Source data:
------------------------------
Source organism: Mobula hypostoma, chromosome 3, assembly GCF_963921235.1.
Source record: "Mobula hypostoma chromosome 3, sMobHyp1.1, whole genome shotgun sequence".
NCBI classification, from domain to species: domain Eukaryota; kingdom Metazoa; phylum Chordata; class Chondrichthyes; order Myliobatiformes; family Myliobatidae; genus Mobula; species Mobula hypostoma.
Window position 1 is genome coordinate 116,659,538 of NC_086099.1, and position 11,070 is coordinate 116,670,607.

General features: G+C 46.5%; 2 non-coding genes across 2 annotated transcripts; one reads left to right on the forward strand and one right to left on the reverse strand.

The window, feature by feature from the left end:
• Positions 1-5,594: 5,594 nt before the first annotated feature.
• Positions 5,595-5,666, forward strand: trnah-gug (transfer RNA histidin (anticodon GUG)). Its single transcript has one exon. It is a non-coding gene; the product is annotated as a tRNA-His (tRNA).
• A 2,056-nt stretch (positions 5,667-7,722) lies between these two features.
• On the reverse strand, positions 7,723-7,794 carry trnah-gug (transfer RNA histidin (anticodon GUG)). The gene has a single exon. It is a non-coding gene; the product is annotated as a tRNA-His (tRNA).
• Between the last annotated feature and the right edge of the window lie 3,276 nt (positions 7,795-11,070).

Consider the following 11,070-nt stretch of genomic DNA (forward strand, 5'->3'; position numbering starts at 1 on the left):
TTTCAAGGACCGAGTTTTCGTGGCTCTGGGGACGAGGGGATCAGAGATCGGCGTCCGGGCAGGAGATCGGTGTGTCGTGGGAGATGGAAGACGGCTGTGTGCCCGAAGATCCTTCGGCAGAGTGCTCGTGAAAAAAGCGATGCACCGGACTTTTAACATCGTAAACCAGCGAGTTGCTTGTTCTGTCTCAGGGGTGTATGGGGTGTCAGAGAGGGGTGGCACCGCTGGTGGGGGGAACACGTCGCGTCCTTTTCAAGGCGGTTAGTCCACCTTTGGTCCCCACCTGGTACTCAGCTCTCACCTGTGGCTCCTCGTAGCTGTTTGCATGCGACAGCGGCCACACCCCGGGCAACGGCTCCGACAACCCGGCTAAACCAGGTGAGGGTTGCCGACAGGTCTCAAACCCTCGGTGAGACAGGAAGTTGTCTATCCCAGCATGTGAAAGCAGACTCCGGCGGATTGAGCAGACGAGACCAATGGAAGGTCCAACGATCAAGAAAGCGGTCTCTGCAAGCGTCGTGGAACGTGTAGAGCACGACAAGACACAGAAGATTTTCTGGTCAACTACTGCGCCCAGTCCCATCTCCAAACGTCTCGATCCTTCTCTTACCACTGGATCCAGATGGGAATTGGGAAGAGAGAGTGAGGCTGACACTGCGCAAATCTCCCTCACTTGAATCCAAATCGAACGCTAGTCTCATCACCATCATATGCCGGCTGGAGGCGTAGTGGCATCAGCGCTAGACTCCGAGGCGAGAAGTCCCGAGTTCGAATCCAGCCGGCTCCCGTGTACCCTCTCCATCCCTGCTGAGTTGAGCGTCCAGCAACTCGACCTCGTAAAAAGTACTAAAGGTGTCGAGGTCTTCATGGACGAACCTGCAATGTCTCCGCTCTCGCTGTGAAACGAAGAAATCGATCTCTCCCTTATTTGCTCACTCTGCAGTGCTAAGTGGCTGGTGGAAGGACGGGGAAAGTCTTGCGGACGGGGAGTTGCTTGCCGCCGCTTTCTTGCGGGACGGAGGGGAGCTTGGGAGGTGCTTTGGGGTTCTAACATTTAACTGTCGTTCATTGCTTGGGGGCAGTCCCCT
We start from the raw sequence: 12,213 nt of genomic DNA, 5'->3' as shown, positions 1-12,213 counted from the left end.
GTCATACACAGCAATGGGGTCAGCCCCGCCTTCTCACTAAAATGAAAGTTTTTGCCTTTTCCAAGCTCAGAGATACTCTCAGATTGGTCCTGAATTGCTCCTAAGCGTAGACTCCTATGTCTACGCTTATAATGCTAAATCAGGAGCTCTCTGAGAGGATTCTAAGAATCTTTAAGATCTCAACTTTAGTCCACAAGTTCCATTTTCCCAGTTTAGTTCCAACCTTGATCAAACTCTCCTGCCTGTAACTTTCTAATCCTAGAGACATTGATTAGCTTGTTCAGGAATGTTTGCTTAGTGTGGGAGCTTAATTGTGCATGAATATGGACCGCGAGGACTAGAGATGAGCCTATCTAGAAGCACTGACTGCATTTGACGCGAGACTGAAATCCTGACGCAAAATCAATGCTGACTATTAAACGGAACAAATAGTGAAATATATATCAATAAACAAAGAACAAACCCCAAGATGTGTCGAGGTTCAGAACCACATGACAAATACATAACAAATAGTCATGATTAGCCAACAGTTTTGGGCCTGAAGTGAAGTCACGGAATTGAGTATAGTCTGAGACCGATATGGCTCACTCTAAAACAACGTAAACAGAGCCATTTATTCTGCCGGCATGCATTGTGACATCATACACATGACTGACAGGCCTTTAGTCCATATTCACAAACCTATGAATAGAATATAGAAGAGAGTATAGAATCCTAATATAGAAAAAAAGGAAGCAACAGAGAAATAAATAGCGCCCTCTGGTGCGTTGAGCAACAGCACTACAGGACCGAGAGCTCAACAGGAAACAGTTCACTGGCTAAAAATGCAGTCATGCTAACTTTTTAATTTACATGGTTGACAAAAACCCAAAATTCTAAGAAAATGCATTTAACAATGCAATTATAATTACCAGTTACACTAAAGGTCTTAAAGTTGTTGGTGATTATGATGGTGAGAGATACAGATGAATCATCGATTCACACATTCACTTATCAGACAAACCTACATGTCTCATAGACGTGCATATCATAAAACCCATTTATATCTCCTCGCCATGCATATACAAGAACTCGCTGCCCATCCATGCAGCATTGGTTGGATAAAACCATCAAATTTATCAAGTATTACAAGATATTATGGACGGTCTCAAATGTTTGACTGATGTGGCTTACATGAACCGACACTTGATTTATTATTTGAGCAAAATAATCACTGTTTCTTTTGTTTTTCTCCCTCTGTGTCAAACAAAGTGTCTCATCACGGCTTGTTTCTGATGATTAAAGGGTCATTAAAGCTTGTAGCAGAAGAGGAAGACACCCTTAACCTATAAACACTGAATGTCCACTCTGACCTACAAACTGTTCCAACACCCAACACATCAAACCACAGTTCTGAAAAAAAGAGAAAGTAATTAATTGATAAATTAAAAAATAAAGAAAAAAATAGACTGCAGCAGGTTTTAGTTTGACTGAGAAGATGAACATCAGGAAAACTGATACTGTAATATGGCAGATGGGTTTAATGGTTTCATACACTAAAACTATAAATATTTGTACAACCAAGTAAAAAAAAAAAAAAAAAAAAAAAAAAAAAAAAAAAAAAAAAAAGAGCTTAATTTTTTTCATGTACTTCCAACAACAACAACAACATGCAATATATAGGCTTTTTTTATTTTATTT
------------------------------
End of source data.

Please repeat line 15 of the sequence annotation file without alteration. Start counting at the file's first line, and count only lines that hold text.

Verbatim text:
GTCATACACAGCAATGGGGTCAGCCCCGCCTTCTCACTAAAATGAAAGTTTTTGCCTTTTCCAAGCTCAGAGATACTCTCAGATTGGTCCTGAATTGCTCCTAAGCGTAGACTCCTATGTCTACGCTTATAATGCTAAATCAGGAGCTCTCTGAGAGGATTCTAAGAATCTTTAAGATCTCAACTTTAGTCCACAAGTTCCATTTTCCCAGTTTAGTTCCAACCTTGATCAAACTCTCCTGCCTGTAACTTTCTAATCCTAGAGACATTGATTAGCTTGTTCAGGAATGTTTGCTTAGTGTGGGAGCTTAATTGTGCATGAATATGGACCGCGAGGACTAGAGATGAGCCTATCTAGAAGCACTGACTGCATTTGACGCGAGACTGAAATCCTGACGCAAAATCAATGCTGACTATTAAACGGAACAAATAGTGAAATATATATCAATAAACAAAGAACAAACCCCAAGATGTGTCGAGGTTCAGAACCACATGACAAATACATAACAAATAGTCATGATTAGCCAACAGTTTTGGGCCTGAAGTGAAGTCACGGAATTGAGTATAGTCTGAGACCGATATGGCTCACTCTAAAACAACGTAAACAGAGCCATTTATTCTGCCGGCATGCATTGTGACATCATACACATGACTGACAGGCCTTTAGTCCATATTCACAAACCTATGAATAGAATATAGAAGAGAGTATAGAATCCTAATATAGAAAAAAAGGAAGCAACAGAGAAATAAATAGCGCCCTCTGGTGCGTTGAGCAACAGCACTACAGGACCGAGAGCTCAACAGGAAACAGTTCACTGGCTAAAAATGCAGTCATGCTAACTTTTTAATTTACATGGTTGACAAAAACCCAAAATTCTAAGAAAATGCATTTAACAATGCAATTATAATTACCAGTTACACTAAAGGTCTTAAAGTTGTTGGTGATTATGATGGTGAGAGATACAGATGAATCATCGATTCACACATTCACTTATCAGACAAACCTACATGTCTCATAGACGTGCATATCATAAAACCCATTTATATCTCCTCGCCATGCATATACAAGAACTCGCTGCCCATCCATGCAGCATTGGTTGGATAAAACCATCAAATTTATCAAGTATTACAAGATATTATGGACGGTCTCAAATGTTTGACTGATGTGGCTTACATGAACCGACACTTGATTTATTATTTGAGCAAAATAATCACTGTTTCTTTTGTTTTTCTCCCTCTGTGTCAAACAAAGTGTCTCATCACGGCTTGTTTCTGATGATTAAAGGGTCATTAAAGCTTGTAGCAGAAGAGGAAGACACCCTTAACCTATAAACACTGAATGTCCACTCTGACCTACAAACTGTTCCAACACCCAACACATCAAACCACAGTTCTGAAAAAAAGAGAAAGTAATTAATTGATAAATTAAAAAATAAAGAAAAAAATAGACTGCAGCAGGTTTTAGTTTGACTGAGAAGATGAACATCAGGAAAACTGATACTGTAATATGGCAGATGGGTTTAATGGTTTCATACACTAAAACTATAAATATTTGTACAACCAAGTAAAAAAAAAAAAAAAAAAAAAAAAAAAAAAAAAAAAAAAAAAAGAGCTTAATTTTTTTCATGTACTTCCAACAACAACAACAACATGCAATATATAGGCTTTTTTTATTTTATTT